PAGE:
Given these obvious facts one wonders why the debate is framed as it is. Why would one side call themselves free speech absolutists? Why would the likes of Rogan argue that the proper response to hate speech is better speech? Is the proper response to people driving on the wrong side of the road to set an example by driving on the right side of the road? All behaviour has consequences and hence there are rules in place that constrain some of our behaviours. So why then do people appear to be more worried about free speech in the case of verbal behaviour than they are with other kinds of behaviour? I think that the reason people have such worries is because of the spectre of Orwell’s 1984.
In Orwell’s 1984 we are told of a totalitarian world where the government has strict rules on the way people think and the aim of the government is to make thoughts critical of their regime unthinkable. This nightmarish world presents a terrifying picture of reality. Few people agree with Orwell that language determines reality to such an extent that governments banning words like ‘Freedom’ from public discourse will stop people from being able to think about freedom. Nonetheless as power gets centralized into massive corporations who hold more power than most world governments do; one can understand why people may be fearful about such people using their power to control the topics we are allowed to speak about. If Twitter or YouTube ban certain topics from even being discussed people some people feel that we are veering towards a state of affairs where a handful of tech billionaires get to decide what people are allowed to say about certain political topics.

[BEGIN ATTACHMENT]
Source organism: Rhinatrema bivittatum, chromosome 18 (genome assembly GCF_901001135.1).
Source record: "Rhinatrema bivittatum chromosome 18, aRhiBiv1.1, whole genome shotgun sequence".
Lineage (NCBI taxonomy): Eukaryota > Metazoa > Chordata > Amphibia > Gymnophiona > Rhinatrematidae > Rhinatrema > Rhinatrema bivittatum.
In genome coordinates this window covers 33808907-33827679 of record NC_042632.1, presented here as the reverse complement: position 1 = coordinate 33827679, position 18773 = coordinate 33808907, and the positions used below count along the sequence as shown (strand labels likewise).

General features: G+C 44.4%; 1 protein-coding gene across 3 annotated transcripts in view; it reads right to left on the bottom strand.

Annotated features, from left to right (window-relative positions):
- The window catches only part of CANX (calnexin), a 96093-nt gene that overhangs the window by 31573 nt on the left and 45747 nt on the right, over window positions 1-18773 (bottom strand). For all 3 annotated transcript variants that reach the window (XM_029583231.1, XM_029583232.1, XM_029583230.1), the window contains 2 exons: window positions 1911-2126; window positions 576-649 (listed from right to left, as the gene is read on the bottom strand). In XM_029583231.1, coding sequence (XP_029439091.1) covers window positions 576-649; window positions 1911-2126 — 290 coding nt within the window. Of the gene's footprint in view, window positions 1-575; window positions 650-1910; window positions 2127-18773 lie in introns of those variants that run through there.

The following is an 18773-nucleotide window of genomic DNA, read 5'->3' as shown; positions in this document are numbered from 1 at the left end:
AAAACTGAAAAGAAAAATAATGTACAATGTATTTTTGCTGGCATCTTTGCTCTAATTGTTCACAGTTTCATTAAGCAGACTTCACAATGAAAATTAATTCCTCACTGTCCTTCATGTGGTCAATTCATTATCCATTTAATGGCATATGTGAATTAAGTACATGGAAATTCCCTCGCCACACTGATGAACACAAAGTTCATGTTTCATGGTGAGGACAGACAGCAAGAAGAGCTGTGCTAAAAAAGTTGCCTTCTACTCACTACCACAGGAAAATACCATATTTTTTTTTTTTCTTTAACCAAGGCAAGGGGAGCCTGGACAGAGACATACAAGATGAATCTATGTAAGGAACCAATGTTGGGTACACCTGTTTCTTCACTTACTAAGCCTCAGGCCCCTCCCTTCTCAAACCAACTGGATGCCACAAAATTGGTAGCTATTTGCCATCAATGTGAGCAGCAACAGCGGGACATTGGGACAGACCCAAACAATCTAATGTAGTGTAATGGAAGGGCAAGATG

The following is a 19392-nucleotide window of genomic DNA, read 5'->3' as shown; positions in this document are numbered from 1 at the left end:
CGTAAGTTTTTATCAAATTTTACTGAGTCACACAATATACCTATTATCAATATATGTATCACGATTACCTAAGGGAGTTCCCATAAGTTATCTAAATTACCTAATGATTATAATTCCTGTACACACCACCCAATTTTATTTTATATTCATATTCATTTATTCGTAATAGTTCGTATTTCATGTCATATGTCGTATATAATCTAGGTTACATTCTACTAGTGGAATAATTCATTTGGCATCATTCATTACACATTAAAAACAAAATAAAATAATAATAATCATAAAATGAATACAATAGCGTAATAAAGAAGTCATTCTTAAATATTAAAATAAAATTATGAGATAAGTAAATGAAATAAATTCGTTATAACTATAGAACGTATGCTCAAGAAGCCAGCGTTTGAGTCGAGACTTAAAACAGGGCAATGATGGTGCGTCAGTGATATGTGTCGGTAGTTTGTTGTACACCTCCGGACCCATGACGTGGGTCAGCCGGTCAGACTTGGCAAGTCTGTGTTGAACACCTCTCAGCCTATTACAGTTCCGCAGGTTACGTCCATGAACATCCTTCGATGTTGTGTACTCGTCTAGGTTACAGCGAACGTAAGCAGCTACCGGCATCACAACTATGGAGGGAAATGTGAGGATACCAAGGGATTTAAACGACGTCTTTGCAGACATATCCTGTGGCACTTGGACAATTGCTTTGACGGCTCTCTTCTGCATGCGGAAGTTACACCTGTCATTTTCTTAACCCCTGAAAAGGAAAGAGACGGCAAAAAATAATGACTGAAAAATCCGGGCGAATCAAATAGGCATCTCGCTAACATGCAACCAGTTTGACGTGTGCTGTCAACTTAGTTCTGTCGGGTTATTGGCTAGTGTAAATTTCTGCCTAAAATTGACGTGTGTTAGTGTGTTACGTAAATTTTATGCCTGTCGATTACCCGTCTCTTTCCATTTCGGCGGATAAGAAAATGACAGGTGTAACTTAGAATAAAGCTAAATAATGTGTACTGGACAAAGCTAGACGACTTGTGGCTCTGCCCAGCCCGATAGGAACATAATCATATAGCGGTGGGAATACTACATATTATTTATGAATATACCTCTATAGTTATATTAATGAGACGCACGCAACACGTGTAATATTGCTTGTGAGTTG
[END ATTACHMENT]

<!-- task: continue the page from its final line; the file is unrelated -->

The Orwellian worries go even deeper than just worries about whether tech companies are banning people for certain speech acts. The worry is also that these tech billionaires are trying to implement a type of Orwellian thought control where you get people to accept certain patently false statements. In 1984 the party forced Winston to believe that 2 + 2=5 for no other reason than to establish dominance over him and divorce him from any other reality than the reality of big brother. Some free speech absolutists draw a line in the sand, they hold certain truths as immutable facts, or ground works that cannot coherently be questioned. One such line in the sand free speech absolutists draw is on the issue of biological sex. These Orwellian worries take the form of arguing that tech billionaires, university admins, and corporations of all sorts are trying to force people to deny obvious biological facts. Why are these corporations supposedly trying to control our thoughts? The answer to this question depends on which conspiracy theorist you talk to. One set of conspiracy theorist will argue that the corporations are being forced to do this by ‘woke’ people who are unknowingly in the grip of Neo-Marxist ideology. To another set of conspiracy theorists the aim is to get people to lose grip of any objective reality and give those in power the ability to control what you can speak of and destroy any answerability to the world. In this nightmare world the only thing you are answerable to is those in power.